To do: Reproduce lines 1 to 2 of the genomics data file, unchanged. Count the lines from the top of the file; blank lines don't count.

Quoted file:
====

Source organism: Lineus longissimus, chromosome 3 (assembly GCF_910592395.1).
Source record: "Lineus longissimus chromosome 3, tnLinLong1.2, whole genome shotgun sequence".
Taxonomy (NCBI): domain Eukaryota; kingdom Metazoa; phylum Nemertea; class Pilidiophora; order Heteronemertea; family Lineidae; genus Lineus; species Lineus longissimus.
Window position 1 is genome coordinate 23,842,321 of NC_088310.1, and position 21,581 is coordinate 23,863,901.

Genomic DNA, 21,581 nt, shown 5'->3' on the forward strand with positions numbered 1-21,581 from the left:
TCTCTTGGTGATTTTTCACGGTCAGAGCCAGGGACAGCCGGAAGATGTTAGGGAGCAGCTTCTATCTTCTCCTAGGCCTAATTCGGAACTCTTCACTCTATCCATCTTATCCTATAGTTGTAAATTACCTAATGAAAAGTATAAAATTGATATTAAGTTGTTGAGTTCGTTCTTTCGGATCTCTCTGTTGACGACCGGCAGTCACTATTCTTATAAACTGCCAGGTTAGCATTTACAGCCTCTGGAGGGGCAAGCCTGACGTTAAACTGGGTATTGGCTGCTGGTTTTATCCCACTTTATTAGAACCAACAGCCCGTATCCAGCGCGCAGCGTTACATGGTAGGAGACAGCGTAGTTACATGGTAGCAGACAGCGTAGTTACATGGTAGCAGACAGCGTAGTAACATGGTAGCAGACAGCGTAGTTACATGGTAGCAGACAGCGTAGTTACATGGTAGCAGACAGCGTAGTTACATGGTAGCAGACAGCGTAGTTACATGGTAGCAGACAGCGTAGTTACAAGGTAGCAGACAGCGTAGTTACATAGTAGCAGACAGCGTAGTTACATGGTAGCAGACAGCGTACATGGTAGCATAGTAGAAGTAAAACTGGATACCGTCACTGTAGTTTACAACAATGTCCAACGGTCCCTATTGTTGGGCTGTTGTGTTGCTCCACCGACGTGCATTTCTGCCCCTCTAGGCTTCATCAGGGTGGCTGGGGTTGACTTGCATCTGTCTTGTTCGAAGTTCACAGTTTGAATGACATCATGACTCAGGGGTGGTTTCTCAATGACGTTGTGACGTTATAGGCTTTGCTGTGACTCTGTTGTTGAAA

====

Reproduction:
Source organism: Lineus longissimus, chromosome 3 (assembly GCF_910592395.1).
Source record: "Lineus longissimus chromosome 3, tnLinLong1.2, whole genome shotgun sequence".